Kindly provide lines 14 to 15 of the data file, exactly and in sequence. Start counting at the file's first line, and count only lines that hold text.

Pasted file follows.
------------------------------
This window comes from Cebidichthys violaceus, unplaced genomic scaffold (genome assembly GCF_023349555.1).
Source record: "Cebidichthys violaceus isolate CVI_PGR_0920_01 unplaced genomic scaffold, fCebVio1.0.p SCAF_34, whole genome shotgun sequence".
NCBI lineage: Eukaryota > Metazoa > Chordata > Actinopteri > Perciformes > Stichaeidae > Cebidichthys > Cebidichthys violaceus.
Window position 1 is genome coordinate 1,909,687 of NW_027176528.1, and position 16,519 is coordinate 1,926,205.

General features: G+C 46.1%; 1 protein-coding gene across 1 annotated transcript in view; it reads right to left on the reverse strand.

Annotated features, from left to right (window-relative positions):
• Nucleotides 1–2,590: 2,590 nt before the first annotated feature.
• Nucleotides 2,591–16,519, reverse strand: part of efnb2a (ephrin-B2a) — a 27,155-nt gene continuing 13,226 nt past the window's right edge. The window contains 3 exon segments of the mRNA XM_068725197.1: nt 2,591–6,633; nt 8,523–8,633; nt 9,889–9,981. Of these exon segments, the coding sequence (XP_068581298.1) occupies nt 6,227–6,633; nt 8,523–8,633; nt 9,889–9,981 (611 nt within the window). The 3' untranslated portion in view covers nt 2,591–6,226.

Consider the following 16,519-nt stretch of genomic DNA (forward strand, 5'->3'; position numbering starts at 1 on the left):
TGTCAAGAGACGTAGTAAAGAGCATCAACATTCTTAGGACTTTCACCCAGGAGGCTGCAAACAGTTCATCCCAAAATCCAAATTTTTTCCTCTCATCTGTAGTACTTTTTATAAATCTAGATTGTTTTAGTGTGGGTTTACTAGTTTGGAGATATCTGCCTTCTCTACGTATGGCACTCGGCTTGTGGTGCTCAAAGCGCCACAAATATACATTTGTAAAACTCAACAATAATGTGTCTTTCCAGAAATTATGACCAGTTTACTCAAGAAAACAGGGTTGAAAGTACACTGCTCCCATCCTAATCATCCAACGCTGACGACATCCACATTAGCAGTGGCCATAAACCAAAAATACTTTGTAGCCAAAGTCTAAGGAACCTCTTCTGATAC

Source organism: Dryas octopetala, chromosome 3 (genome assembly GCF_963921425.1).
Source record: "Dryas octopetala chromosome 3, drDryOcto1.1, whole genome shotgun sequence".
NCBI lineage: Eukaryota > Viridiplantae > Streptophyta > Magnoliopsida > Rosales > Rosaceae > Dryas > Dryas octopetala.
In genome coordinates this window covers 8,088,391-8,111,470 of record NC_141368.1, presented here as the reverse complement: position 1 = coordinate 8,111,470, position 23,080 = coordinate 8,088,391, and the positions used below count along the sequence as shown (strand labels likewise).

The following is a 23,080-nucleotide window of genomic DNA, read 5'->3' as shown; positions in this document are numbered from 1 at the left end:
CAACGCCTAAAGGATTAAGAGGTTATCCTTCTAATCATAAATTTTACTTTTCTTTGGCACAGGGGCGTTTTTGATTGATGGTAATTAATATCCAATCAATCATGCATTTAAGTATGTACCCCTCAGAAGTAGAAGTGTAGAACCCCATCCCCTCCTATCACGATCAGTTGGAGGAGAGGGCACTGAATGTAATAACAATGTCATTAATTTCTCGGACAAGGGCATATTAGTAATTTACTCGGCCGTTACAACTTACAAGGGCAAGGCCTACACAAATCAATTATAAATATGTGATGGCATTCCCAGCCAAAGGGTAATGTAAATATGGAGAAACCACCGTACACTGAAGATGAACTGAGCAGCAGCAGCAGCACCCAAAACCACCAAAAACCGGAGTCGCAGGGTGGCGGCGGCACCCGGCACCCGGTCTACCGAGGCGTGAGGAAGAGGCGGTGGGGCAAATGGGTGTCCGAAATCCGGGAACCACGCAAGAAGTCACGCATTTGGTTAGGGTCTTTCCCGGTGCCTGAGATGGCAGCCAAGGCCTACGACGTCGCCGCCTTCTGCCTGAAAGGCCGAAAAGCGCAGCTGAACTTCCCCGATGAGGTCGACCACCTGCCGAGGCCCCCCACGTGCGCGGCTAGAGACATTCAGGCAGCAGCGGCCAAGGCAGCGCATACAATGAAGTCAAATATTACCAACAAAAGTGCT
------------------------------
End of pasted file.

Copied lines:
In genome coordinates this window covers 8,088,391-8,111,470 of record NC_141368.1, presented here as the reverse complement: position 1 = coordinate 8,111,470, position 23,080 = coordinate 8,088,391, and the positions used below count along the sequence as shown (strand labels likewise).

The following is a 23,080-nucleotide window of genomic DNA, read 5'->3' as shown; positions in this document are numbered from 1 at the left end: